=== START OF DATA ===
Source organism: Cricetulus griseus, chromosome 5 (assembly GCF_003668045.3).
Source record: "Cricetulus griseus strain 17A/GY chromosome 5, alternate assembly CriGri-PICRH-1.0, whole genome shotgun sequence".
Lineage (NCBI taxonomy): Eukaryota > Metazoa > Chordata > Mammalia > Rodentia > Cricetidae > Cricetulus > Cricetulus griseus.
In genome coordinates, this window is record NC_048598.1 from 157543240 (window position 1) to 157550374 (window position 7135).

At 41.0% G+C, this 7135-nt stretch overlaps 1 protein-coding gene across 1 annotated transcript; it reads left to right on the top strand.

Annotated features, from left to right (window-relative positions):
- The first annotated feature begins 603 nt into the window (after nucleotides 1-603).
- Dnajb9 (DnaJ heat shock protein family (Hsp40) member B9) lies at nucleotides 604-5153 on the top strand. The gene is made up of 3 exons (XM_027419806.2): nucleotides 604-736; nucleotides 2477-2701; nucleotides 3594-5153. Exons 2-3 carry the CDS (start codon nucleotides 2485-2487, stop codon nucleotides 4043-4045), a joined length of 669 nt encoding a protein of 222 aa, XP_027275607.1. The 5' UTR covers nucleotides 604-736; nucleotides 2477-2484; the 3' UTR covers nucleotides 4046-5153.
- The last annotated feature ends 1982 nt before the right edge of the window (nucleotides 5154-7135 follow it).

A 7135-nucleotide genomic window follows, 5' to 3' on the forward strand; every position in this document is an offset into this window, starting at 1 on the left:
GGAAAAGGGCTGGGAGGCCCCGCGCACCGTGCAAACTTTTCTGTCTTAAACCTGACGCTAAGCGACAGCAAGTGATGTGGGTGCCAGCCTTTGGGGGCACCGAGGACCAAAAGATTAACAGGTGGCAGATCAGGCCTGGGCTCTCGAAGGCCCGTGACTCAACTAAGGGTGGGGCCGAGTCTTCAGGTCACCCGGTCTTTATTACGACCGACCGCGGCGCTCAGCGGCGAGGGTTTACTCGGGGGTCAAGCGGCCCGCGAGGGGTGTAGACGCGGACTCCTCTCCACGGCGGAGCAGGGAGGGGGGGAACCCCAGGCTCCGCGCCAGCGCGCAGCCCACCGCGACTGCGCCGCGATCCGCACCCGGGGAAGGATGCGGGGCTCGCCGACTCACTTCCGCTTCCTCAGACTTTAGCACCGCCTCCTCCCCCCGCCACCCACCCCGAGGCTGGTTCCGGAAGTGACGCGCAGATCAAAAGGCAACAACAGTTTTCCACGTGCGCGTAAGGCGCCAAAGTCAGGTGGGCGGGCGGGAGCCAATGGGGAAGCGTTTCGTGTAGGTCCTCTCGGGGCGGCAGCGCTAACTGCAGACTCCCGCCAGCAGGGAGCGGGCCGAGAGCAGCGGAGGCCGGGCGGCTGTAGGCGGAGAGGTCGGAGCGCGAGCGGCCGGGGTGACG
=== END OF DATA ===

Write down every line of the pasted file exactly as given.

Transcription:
Source organism: Cricetulus griseus, chromosome 5 (assembly GCF_003668045.3).
Source record: "Cricetulus griseus strain 17A/GY chromosome 5, alternate assembly CriGri-PICRH-1.0, whole genome shotgun sequence".
Lineage (NCBI taxonomy): Eukaryota > Metazoa > Chordata > Mammalia > Rodentia > Cricetidae > Cricetulus > Cricetulus griseus.
In genome coordinates, this window is record NC_048598.1 from 157543240 (window position 1) to 157550374 (window position 7135).

At 41.0% G+C, this 7135-nt stretch overlaps 1 protein-coding gene across 1 annotated transcript; it reads left to right on the top strand.

Annotated features, from left to right (window-relative positions):
- The first annotated feature begins 603 nt into the window (after nucleotides 1-603).
- Dnajb9 (DnaJ heat shock protein family (Hsp40) member B9) lies at nucleotides 604-5153 on the top strand. The gene is made up of 3 exons (XM_027419806.2): nucleotides 604-736; nucleotides 2477-2701; nucleotides 3594-5153. Exons 2-3 carry the CDS (start codon nucleotides 2485-2487, stop codon nucleotides 4043-4045), a joined length of 669 nt encoding a protein of 222 aa, XP_027275607.1. The 5' UTR covers nucleotides 604-736; nucleotides 2477-2484; the 3' UTR covers nucleotides 4046-5153.
- The last annotated feature ends 1982 nt before the right edge of the window (nucleotides 5154-7135 follow it).

A 7135-nucleotide genomic window follows, 5' to 3' on the forward strand; every position in this document is an offset into this window, starting at 1 on the left:
GGAAAAGGGCTGGGAGGCCCCGCGCACCGTGCAAACTTTTCTGTCTTAAACCTGACGCTAAGCGACAGCAAGTGATGTGGGTGCCAGCCTTTGGGGGCACCGAGGACCAAAAGATTAACAGGTGGCAGATCAGGCCTGGGCTCTCGAAGGCCCGTGACTCAACTAAGGGTGGGGCCGAGTCTTCAGGTCACCCGGTCTTTATTACGACCGACCGCGGCGCTCAGCGGCGAGGGTTTACTCGGGGGTCAAGCGGCCCGCGAGGGGTGTAGACGCGGACTCCTCTCCACGGCGGAGCAGGGAGGGGGGGAACCCCAGGCTCCGCGCCAGCGCGCAGCCCACCGCGACTGCGCCGCGATCCGCACCCGGGGAAGGATGCGGGGCTCGCCGACTCACTTCCGCTTCCTCAGACTTTAGCACCGCCTCCTCCCCCCGCCACCCACCCCGAGGCTGGTTCCGGAAGTGACGCGCAGATCAAAAGGCAACAACAGTTTTCCACGTGCGCGTAAGGCGCCAAAGTCAGGTGGGCGGGCGGGAGCCAATGGGGAAGCGTTTCGTGTAGGTCCTCTCGGGGCGGCAGCGCTAACTGCAGACTCCCGCCAGCAGGGAGCGGGCCGAGAGCAGCGGAGGCCGGGCGGCTGTAGGCGGAGAGGTCGGAGCGCGAGCGGCCGGGGTGACG